Suspended in a cloud of red, orange and yellow foliage, a covered bridge — the most cherished of New England icons – becomes a metaphor for everything autumn. A covered bridge tour ranks right up there with apple picking and pumpkin carving as a seasonal rite.
In Your Bucket Because…
- Nothing says New England quite like a covered bridge surrounded by fall foliage.
- New Hampshire’s Monadnock region is often called “The Currier & Ives Corner” for its idyllic villages and rolling landscapes.
- Good for travelers with only a few hours to spare, as the entire route is less than 50 miles long.
Covered bridges are part of my everyday life. I cross through one on my way to the grocery store and pass another en route to the Saturday morning Farmers Market. A third is on my way to a friend’s house, so you’d think they would just blend into the scenery for me after all these years, but they have not. Perhaps it’s because they require my attention as a driver. Most are narrow and fragile, so traffic is one-way and only one vehicle should cross at a time. But more likely it’s because each one frames a perfect view as I drive through, views I never tire of and cannot help pausing a moment to admire.
Never are those views lovelier than in the fall, when the bridges are suspended in a cloud of red, orange and yellow foliage so vivid it makes even the red walls of the bridges seem dull by comparison. This tour follows winding country roads that form an almost continuous tunnel of color in the fall. All six covered bridges cross the Ashuelot River, which flows only through this southwestern corner of New Hampshire, but once powered mills – including several major mill complexes, in towns that sprung up all along its banks.
Begin this Covered Bridge Tour in Keene
Leave Keene on Winchester Street (Route 10) and turn left onto Matthews Road. At its end is Cresson Bridge, with a place to park beside the river to the left. The best view is from the other end of the bridge, so walk through to look back at the red barn and perfectly shaped maple tree framed by the bridge. (Kayakers take note: this is where we launch ours for a foliage tour from the river).
Drive through the bridge and turn left at the end of the road to head south on Route 32. Go left on Carleton Road to cross Carleton Bridge, dating from the 1790s and one of the state’s oldest, although it was reconstructed from original timbers in 1997.
Return to Route 32 and continue south (left), taking Swanzey Lake Road to the right, through a tunnel of maple trees and past farms with weathered barns. When it ends, turn right into West Swanzey, going left on Main Street and through Thompson Bridge. Unusual because of the covered sidewalk along one side, it was built in 1832 in a style called Town Lattice. At the other side, turn right, then left when the street ends at Route 10. Two covered bridges are just off this road, the first on Westport Village Road, which forks to the left. Arsonists destroyed the original 1862 Slate Bridge in 1993, but local residents raised funds to rebuild it on the original abutments.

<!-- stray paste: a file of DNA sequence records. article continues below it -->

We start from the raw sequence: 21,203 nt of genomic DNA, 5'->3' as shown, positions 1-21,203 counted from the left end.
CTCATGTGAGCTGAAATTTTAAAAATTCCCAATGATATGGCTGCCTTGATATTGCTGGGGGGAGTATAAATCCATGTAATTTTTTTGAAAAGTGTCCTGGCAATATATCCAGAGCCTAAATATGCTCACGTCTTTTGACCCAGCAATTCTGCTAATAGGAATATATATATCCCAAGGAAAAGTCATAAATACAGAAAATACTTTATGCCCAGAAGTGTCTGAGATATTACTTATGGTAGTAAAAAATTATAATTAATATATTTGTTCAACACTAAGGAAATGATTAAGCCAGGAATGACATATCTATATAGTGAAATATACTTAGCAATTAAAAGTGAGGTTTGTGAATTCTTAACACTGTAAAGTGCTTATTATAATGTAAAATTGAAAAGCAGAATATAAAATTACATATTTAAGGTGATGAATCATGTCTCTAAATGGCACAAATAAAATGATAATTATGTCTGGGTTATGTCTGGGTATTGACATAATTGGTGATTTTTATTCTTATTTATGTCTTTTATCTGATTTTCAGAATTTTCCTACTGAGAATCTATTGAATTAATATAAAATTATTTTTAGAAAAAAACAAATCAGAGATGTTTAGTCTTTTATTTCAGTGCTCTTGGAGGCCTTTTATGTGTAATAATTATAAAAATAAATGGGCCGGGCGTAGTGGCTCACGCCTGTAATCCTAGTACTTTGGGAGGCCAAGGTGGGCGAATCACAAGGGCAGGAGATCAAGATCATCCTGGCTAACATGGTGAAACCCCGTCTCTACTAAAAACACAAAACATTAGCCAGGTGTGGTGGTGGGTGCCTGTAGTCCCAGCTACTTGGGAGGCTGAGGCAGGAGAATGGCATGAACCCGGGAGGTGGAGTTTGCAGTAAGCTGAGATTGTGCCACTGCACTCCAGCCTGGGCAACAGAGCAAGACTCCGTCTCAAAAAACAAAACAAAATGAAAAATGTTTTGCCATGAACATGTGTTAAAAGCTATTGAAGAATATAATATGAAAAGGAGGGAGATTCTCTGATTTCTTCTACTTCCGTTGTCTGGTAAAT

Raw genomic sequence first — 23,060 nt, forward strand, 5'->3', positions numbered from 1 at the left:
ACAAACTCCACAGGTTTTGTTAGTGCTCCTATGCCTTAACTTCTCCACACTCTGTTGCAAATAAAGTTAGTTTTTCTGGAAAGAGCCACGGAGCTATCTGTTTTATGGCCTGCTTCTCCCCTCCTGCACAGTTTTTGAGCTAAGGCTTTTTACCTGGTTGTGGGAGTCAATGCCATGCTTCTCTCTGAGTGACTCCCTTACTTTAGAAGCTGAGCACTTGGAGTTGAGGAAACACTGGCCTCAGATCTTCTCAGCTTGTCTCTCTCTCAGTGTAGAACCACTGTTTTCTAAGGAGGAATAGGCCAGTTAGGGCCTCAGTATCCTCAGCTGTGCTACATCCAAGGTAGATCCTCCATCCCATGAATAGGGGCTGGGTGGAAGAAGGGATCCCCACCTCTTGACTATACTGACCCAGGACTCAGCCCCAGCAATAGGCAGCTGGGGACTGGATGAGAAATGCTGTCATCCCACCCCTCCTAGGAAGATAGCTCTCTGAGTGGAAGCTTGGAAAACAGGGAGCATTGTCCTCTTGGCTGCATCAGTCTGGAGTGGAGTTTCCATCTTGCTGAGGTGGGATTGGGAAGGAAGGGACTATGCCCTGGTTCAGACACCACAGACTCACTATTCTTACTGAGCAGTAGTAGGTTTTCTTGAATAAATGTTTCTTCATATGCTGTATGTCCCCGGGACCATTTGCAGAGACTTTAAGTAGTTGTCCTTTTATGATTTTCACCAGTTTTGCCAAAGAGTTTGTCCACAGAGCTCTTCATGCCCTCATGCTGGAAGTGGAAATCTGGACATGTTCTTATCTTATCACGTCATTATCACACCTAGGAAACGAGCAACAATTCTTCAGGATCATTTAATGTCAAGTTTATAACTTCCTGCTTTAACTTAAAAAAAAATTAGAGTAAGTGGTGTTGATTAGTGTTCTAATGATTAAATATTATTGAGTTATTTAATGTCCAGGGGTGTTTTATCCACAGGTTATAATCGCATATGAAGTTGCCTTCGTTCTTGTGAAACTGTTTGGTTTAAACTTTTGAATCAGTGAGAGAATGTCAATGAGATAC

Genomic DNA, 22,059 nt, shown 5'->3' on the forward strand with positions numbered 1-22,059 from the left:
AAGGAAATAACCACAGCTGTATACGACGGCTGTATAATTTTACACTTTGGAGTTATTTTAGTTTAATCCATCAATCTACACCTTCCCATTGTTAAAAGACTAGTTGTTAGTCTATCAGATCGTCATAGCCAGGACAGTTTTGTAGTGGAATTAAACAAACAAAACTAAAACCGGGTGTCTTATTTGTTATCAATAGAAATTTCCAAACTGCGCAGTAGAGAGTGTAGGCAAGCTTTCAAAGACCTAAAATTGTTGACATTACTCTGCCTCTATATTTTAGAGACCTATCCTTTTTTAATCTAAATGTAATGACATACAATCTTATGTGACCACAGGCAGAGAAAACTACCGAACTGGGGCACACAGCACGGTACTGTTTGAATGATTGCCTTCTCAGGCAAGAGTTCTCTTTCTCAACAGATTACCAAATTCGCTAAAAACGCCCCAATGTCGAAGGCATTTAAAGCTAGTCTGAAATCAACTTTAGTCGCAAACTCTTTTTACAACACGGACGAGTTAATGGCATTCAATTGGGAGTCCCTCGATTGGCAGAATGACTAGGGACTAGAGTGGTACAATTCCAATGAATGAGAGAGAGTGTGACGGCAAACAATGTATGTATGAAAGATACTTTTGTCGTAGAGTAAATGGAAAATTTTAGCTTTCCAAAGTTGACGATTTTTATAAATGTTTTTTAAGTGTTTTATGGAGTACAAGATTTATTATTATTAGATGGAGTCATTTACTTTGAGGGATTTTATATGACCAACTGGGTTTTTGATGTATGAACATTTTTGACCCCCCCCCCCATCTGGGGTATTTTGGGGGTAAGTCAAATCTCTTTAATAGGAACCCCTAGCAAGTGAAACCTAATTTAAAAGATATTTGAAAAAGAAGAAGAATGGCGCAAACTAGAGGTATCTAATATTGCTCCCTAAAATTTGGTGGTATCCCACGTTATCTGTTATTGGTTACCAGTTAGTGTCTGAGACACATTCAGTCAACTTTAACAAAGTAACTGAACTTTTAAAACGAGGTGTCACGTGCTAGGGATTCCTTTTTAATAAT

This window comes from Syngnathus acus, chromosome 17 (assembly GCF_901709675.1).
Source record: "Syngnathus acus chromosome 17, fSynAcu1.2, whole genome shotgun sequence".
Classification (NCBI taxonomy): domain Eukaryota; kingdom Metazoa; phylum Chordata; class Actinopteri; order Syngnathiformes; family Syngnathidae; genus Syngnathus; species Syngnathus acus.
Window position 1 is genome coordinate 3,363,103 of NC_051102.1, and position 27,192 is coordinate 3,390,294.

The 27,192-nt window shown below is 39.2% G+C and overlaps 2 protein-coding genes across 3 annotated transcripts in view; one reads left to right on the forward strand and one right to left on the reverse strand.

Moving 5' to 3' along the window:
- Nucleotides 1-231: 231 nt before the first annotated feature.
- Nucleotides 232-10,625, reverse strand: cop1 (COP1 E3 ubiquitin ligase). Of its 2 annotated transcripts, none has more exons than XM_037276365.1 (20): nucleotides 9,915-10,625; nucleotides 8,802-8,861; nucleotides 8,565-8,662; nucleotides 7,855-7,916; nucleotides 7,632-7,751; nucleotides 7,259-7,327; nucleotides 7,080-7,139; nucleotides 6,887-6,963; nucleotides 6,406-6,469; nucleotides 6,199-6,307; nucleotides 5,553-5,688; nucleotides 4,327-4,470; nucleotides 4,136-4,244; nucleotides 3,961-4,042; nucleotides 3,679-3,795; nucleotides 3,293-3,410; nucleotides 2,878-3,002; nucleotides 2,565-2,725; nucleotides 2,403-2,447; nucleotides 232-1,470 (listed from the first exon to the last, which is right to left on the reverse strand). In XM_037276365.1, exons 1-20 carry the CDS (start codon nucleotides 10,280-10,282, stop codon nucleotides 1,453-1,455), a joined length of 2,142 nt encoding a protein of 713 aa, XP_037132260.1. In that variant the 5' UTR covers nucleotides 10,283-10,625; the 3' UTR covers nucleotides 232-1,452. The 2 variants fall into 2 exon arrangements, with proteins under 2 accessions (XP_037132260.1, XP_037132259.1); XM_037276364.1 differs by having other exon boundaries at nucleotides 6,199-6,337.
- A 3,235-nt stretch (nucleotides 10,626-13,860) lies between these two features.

Go through the bridge and continue until the road rejoins Route 10. Turn left and look for Coombs Bridge Road, which (not surprisingly) leads to Coombs Bridge. Built in 1837 the bridge stands on a dry stone foundation.
To find one more, return to Route 10 and continue south into Winchester. A right on Route 119 leads along the river into the village of Ashuelot. Crossing the now wider Ashuelot you’ll find the most elaborate and largest of the bridges, Village Bridge, built in the Town Lattice Truss style in 1864.
More Autumn Scenery and a Gorge
Although there are no more covered bridges in the neighborhood, if you continue on Route 119, you can choose a scenic route back into Keene. In Hinsdale, opposite the imposing brick town hall (next to which stands the oldest continuously operating post office in the nation), turn right onto Route 63. This meandering road rises along a ridge with views to the green Mountains of Vermont. Atop the ridge is Chesterfield, with an attractive cluster of brick, stone and clapboard buildings.
A right in the center of the village on Old Chesterfield Road leads to Route 9, and a right turn onto it passes Chesterfield Gorge, a deep crack in the bedrock that has been worn wider and deeper by little Wilde Brook, finally forming the gorge. A trail circles through the woods for views from both sides. Route 9 returns to Keene.
As you drive through each bridge, consider horse-and-buggy days, when young men signaled their horses to walk very slowly through the dimly lit interiors if the right girl was sitting beside them. You may still hear old-timers call them “kissing bridges.”
A tree-arched bicycle path follows the former railway route from downtown Keene as far as Thompson Bridge in West Swanzey, passing Cresson Bridge on the way.
Before leaving Keene, a good lunch stop is at Ocean Harvest (433 Winchester Street, 357-3553). for crispy-tender fried clams.
Be sure to reserve early for lodgings from mid-September through mid-October, when foliage is at its peak.